We taught this kid and his mom this week, Marcelline and Claude- they're both recent converts. Marcelline is doing really really well-- she is amazing. Claude is only 11 years old, and doesn't 100% get it that he has to come to church every week.. Sad, albeit understandable. He hadn't been in 3 months when I first got here. Me and Elder Wilcox were doing planning and we planned to teach them about the Plan of Salvation, focusing on Eternal Families. I thought almost it was too cheezy-- we talk about eternal families all the time and I always think that Okay, we all got it, we can be together forever.. Blah blah blah. But we taught it anyway. It seemed like just any other lesson, we taught it, they listened, we left. But that sunday, Claude went to church again.. And was happy to be there. We came over during the week and his mom said that he's been talking ALL week about how he needs to be GOOD and keep the COMMANDMENTS so he can have an Eternal Family!!!!! I was blown away--- 75% of the time I wonder if anyone even listens to our lessons-- he took it to the next level. He has commited himself to be at church EVERY sunday and he has started praying and reading his scriptures- and praying so that his dad will get baptized and they can be an eternal family. I was so so touched- I didn't realize it but we really followed the spirit, and not our own silly thoughts. Elder Wilcox said the same thing, that he didn't know if that was too cheesy to teach, but we did it. And it worked!
One more thing...(this is from Nov. 8th)
Well more about my week in general- Monday we went to the beach after I emailed y'all and we took some silly jumping pictures-- the only problem is that I didn't take my knee into account and so I completely killed my knee when I landed. It made a huge cracking sound and I was dead. Well, close. It hurt and I couldn't bend it or straighten it or put ANY weight on it. This has happened already way too many times on my mission so I sort of figured if I just toughed it out for a few days, it would get better. And a family gave me these crutches to use for the week. So I was fine, but we called the mission nurse anyway and she was all scared and said I had to go down to Noumea to get it X-rayed tout de suite! So we dropped everything and went to the hospital in Noumea and they X-Rayed it and there's nothing broken.. They just gave me anti-inflammatory pills and pain pills and said to take it easy. Which is what I knew they would say-- So I just wasted time and lots of the mission's money to have them say that. but whatever, I did what the nurse said. By now my knee is fine-- the medicine actually helps quite a bit! I can walk almost normal, although I have a very noticeable limp. I am still taking it easy- which is easy since we have a car.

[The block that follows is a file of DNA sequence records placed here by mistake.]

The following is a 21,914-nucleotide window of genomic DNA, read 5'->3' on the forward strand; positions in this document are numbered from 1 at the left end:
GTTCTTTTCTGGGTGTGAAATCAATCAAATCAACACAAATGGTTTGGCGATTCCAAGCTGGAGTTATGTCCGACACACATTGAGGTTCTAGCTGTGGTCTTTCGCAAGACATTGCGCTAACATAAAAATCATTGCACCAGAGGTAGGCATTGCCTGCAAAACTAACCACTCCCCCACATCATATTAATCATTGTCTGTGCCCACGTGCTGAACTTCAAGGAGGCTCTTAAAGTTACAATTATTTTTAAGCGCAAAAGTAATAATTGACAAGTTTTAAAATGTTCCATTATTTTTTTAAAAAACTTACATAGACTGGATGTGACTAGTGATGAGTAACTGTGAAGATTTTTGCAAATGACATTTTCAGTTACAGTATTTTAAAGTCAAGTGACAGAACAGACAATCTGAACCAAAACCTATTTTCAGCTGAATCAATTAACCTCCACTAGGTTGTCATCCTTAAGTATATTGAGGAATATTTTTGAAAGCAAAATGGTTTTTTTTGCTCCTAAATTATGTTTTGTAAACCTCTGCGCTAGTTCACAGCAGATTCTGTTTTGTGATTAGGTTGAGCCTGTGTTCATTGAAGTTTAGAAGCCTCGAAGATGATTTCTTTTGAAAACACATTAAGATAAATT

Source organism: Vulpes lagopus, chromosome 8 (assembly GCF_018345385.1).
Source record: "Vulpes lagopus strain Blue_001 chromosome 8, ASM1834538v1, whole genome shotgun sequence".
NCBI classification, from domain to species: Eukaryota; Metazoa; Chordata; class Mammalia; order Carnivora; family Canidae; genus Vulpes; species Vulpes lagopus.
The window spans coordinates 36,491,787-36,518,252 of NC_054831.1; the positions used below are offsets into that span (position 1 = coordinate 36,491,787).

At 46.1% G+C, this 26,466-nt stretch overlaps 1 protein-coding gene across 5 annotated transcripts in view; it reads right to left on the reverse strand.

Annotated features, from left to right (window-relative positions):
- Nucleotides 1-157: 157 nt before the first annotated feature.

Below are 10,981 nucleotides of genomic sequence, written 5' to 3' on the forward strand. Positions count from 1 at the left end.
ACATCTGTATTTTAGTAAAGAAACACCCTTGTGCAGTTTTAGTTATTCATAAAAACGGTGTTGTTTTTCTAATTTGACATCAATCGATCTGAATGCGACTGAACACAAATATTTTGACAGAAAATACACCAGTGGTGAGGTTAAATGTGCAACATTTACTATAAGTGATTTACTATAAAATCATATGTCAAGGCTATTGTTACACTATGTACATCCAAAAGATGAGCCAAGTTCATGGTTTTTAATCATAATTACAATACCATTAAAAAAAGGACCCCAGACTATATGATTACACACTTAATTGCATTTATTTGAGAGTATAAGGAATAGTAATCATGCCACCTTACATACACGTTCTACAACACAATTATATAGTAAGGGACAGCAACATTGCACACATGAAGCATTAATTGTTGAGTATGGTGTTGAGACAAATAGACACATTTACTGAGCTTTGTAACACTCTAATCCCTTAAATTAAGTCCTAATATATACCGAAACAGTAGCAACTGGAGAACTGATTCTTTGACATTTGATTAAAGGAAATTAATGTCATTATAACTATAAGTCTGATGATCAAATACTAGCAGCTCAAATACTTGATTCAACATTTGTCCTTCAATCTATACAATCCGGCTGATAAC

I think that should get everybody up to speed who have asked about Collin lately... Later today we should be hearing from him again, and I'll update the blog again hopefully tomorrow.
Thanks to everyone who sent a birthday email - it's not too late if you missed his birthday... We are sending a Christmas package right after Thanksgiving, and if you email me (or bring me a card or something), I'll make sure it gets in the Christmas package.